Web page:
Seriously. Cannabis, designated a Schedule 1 Drug, is categorized with heroin, a deadly narcotic. How many people does heroin kill every year? According to the CDC, heroin kills about 2,000 citizens of the USA each year. Marijuana? There are no numbers available. The CDC, the USA, the UN Convention on Narcotics, FBI, DEA, AMA: none of them can point to a single death caused by ingestion of marijuana. Ever. And not for want of trying.
The legal drugs? According to drugwarfacts.org, the AMA stated that in the year 2000, tobacco was responsible for 435,000 deaths while alcohol provided for 85,000 funerals. Pharmaceuticals take out a minimum of 100,000 of us a year and, according to the DEA, are the biggest drug problem facing the nation. One wonders if the fact that since the Reagan 80s Big Pharma has been advertising on TV has any correlation.
Don’t get me wrong, cannabis has many sedative properties and when used by lazy minds, produces lazy thinking. Just like most drugs. But as one who has used both drugs in conjunction, and each separately, I’ve made some personal observations, and they seem worthy of consideration in a nation with 100 million + people loaded up on one compound or another. Or a bunch.
After about 13 years of combined use – pretty much every drug available combined with booze and pot – I went clean. And by clean I mean that I stopped taking drugs. Well, except for alcohol, caffeine, the occasional pharmaceutical… I’m a dirty, dirty man.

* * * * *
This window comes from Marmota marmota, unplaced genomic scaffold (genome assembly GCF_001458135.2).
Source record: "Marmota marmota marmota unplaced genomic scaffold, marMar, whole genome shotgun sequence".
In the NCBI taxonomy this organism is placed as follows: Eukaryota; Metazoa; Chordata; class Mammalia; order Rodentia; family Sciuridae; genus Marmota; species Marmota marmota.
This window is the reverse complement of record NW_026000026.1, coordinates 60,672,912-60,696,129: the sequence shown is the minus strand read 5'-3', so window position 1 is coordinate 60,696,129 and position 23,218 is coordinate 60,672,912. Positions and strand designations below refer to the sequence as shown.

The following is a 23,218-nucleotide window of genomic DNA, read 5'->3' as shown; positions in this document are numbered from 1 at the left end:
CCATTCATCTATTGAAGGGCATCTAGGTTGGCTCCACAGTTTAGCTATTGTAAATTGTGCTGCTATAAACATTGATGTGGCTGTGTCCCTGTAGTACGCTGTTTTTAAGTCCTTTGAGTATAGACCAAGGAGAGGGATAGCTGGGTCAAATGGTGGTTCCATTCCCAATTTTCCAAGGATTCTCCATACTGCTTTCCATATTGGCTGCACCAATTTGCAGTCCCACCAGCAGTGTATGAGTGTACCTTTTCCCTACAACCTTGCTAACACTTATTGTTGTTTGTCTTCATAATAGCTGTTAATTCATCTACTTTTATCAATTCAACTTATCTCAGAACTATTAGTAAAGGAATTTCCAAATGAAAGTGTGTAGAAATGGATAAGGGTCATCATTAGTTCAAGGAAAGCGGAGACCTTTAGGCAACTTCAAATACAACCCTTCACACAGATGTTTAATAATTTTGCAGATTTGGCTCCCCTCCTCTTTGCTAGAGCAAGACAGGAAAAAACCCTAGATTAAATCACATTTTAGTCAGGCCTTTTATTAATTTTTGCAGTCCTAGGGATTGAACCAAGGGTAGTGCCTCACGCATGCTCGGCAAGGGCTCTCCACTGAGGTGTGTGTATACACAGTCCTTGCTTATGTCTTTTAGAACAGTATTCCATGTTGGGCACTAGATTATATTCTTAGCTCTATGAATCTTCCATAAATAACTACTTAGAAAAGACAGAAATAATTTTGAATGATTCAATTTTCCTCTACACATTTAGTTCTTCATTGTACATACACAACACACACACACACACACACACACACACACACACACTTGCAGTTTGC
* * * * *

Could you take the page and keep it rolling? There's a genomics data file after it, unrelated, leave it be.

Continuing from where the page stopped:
Anyway, I did the family thing, cut my hair, got jobs no smart man would ever take, struggled to sell my work in a place that had no interest, and I drank. And drank.
Now, owing to what I do, I have a fairly decent memory. Reading and writing both place demands upon the memory, pump it up. In order to be a decent writer, one must read. In order to retain as much as one can from their reading, it behooves one to write. Writing is very good for the memory because the building materials of literature are uniquely interchangeable, and one must constantly seek the precise combination in order to effectively express themselves. Writing is good for the memory because we have to remember how to spell the words we use to do it.
The times of my life I found to be the foggiest were those during which I drank and watched TV. Watching is a passive activity, drinking a numbing one. Combined, I found they impacted my memory as well as my social and professional life, impacted them negatively. The more I drank, and I drank a lot, the less I worked my mind, the worse my memory became. The worse my memory became, the worse my outlook on life. It became hard to remember the good parts and easy to focus on the bad ones. Without knowing what I was trying to forget, I found that I was drinking to forget all the same. And it worked. A bit.